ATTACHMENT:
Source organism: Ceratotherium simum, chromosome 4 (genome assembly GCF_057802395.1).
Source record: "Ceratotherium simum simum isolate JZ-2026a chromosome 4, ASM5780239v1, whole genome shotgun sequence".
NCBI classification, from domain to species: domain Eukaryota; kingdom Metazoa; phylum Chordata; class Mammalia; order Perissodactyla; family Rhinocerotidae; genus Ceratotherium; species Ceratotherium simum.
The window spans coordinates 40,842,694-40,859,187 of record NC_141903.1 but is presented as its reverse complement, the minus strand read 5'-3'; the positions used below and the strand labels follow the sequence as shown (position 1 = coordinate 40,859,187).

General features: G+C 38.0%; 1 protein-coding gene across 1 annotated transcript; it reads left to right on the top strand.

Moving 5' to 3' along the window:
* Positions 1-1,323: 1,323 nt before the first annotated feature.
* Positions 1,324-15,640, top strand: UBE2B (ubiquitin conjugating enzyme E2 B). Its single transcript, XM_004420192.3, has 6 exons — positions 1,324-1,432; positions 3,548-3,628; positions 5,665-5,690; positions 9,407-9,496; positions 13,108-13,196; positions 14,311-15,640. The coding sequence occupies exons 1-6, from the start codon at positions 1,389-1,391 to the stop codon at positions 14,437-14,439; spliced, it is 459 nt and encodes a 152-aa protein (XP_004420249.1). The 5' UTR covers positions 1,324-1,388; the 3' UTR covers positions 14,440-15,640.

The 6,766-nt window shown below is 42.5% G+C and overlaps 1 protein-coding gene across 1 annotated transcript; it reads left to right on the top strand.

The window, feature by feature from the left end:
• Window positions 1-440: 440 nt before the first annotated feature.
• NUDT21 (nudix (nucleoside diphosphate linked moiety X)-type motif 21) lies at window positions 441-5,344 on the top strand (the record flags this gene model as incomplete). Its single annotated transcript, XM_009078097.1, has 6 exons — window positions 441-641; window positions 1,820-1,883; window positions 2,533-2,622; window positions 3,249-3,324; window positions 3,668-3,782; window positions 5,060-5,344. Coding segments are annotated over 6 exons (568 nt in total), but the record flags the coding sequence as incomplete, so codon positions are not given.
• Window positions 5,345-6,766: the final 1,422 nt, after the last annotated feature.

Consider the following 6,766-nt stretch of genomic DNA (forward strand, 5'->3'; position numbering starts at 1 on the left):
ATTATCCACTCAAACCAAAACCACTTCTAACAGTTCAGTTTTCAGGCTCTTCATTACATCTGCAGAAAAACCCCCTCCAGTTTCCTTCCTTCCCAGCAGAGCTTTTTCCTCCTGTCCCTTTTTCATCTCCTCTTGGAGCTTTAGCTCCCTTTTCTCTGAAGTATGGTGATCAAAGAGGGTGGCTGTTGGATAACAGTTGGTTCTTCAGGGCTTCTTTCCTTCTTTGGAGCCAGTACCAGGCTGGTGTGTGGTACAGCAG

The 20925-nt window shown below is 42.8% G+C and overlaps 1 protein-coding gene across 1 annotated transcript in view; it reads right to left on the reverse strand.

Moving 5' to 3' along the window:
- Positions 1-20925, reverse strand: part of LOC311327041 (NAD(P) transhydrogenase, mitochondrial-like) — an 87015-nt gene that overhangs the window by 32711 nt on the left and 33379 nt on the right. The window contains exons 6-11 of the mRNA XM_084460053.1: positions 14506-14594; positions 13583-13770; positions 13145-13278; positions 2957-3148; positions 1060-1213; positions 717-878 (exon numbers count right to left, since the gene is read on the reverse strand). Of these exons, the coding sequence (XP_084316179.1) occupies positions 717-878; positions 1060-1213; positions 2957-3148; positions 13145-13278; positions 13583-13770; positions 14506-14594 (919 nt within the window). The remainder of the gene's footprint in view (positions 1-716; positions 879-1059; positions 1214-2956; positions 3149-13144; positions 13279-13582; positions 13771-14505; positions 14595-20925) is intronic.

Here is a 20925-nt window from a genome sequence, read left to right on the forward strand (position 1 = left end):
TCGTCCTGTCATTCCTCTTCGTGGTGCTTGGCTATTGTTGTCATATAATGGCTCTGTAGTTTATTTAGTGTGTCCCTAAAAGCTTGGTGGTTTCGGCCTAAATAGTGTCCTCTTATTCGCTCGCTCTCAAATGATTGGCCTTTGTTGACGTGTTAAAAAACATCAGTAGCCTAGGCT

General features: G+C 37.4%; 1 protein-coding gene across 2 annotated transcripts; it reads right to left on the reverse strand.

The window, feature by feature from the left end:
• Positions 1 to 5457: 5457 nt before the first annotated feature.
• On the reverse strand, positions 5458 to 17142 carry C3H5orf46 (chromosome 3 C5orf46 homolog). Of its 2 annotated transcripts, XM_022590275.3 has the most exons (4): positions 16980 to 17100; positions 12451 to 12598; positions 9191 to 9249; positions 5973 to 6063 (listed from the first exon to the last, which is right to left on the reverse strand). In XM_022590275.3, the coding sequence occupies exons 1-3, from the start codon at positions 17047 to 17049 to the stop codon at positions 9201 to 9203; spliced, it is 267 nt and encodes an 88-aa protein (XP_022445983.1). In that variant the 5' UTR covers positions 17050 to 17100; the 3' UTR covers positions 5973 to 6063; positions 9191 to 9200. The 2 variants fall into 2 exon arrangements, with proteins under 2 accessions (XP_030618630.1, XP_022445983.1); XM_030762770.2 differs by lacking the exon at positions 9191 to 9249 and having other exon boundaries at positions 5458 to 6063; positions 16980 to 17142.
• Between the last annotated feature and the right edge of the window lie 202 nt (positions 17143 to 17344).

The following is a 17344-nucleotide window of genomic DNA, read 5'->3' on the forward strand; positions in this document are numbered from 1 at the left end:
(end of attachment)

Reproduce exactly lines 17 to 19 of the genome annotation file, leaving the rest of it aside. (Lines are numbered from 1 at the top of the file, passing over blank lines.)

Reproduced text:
Moving 5' to 3' along the window:
- Positions 1-20925, reverse strand: part of LOC311327041 (NAD(P) transhydrogenase, mitochondrial-like) — an 87015-nt gene that overhangs the window by 32711 nt on the left and 33379 nt on the right. The window contains exons 6-11 of the mRNA XM_084460053.1: positions 14506-14594; positions 13583-13770; positions 13145-13278; positions 2957-3148; positions 1060-1213; positions 717-878 (exon numbers count right to left, since the gene is read on the reverse strand). Of these exons, the coding sequence (XP_084316179.1) occupies positions 717-878; positions 1060-1213; positions 2957-3148; positions 13145-13278; positions 13583-13770; positions 14506-14594 (919 nt within the window). The remainder of the gene's footprint in view (positions 1-716; positions 879-1059; positions 1214-2956; positions 3149-13144; positions 13279-13582; positions 13771-14505; positions 14595-20925) is intronic.

Here is a 20925-nt window from a genome sequence, read left to right on the forward strand (position 1 = left end):